Facebook launched what it calls a “universal model of product recognition” that uses artificial intelligence to recognize consumer goods, from accessories to fashion brands to fancy cars. This is the primary step towards a future in which the products can be identified and potentially purchased for in every image on its site.
To pursue this vision, a new, universal computer vision system called GrokNet is being deployed by Facebook. This new model of product recognition was designed to make virtually any photo shoppable. GrokNet currently features in the marketplace, the peer-to-peer trading platform on Facebook, for buyers and sellers. When a seller uploads a product to Marketplace, the program automatically recommends listing attributes, such as color or material for the product.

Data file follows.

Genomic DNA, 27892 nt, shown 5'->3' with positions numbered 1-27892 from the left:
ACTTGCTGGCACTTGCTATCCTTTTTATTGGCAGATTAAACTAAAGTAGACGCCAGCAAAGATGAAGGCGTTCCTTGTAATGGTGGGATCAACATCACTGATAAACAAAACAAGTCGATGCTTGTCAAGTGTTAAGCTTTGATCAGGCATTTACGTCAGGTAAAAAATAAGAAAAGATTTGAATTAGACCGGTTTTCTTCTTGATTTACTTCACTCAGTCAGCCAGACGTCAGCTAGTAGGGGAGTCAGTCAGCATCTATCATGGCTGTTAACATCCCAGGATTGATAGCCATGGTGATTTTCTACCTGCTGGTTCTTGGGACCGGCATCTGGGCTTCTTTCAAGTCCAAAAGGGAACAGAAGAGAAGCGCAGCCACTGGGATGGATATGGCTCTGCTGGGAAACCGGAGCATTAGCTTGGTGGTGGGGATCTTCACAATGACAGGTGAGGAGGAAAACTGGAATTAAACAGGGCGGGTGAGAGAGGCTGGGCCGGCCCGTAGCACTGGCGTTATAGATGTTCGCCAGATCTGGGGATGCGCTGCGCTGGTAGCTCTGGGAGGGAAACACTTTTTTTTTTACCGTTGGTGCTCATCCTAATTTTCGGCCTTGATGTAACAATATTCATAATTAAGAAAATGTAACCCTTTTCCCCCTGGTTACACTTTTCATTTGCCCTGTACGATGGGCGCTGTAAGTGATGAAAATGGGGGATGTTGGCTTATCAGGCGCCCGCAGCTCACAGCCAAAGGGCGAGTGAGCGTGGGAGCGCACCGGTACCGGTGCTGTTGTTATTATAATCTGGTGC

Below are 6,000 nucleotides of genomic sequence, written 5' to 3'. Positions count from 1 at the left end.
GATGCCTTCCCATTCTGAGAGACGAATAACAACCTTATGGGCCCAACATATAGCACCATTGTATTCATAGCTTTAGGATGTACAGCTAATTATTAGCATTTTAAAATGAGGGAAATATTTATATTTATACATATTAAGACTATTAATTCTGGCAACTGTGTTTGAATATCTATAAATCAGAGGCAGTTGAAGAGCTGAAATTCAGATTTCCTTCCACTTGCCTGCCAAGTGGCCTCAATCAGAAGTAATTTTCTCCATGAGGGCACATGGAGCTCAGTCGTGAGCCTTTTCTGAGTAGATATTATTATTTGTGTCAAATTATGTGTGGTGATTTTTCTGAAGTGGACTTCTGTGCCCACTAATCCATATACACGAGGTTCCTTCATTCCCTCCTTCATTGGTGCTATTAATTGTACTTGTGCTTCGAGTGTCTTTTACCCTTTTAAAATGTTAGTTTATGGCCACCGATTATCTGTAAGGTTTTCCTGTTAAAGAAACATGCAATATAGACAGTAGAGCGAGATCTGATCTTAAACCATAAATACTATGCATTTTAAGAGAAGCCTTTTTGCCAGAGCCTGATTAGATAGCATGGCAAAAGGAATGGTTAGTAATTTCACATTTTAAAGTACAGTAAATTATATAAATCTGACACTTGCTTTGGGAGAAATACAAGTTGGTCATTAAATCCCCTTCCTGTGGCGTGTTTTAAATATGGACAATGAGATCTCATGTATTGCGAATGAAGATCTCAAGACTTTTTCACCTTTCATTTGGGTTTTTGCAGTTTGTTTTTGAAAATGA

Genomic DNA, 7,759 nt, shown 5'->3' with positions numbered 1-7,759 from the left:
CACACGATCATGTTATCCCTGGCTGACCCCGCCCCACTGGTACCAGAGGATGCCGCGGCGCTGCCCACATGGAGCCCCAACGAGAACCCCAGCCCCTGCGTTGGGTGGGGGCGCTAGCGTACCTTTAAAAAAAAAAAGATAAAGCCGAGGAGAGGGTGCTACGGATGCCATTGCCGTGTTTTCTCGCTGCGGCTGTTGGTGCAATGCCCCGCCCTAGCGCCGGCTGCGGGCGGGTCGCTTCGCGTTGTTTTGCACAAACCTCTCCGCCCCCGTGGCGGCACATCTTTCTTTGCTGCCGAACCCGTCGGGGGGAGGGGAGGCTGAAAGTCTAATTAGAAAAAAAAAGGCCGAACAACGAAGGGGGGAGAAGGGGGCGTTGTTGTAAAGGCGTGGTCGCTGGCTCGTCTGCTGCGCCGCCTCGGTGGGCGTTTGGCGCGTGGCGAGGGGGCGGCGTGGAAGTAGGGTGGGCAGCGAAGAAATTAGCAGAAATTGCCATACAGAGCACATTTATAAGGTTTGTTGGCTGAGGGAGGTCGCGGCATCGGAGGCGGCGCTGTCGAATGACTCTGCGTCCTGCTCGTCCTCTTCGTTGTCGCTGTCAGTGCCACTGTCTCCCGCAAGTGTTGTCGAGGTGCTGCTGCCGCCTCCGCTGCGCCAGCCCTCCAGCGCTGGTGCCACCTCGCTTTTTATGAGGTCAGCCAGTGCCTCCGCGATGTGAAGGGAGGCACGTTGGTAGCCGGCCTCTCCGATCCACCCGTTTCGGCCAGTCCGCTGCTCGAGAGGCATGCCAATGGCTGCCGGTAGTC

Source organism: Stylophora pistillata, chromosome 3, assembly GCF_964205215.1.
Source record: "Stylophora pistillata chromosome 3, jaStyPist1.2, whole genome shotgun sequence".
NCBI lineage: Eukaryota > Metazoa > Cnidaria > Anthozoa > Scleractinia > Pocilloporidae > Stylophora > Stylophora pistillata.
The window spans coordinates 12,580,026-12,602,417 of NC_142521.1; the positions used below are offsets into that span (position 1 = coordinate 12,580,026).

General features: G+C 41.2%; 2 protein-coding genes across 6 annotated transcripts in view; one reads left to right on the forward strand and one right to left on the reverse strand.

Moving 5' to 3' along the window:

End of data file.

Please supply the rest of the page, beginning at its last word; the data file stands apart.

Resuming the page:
GrokNet is primarily developed for shopping and is capable of identifying the characteristics — color, shape, pattern or style — of the objects it sees. Machine vision systems are usually only able to distinguish one type of item and a device designed to recognize different shoe types would fail to recognize similar SUV models. Unlike the other machine vision systems, GrokNet is robust enough to do that whether you’re showing it an image of the newest Yeezys or a sectional red leather sofa.
Facebook claims that scope and accuracy are what make that software special. The company is also developing a version of this method, which is designed for businesses. When they upload images to their product page, the AI program will tag them automatically and connect them to shopping pages.
However, it’s unclear just how accurate GrokNet is. The company claims that it can identify 90 percent of marketplace pictures in section Home and Garden, but it did not provide similar figures for other types of products.
This is always the case for platforms like this; there can be a big gap between the proposed functionality and real user experience, so we’ll have to wait to see what feedback GrokNet receives from users on Facebook.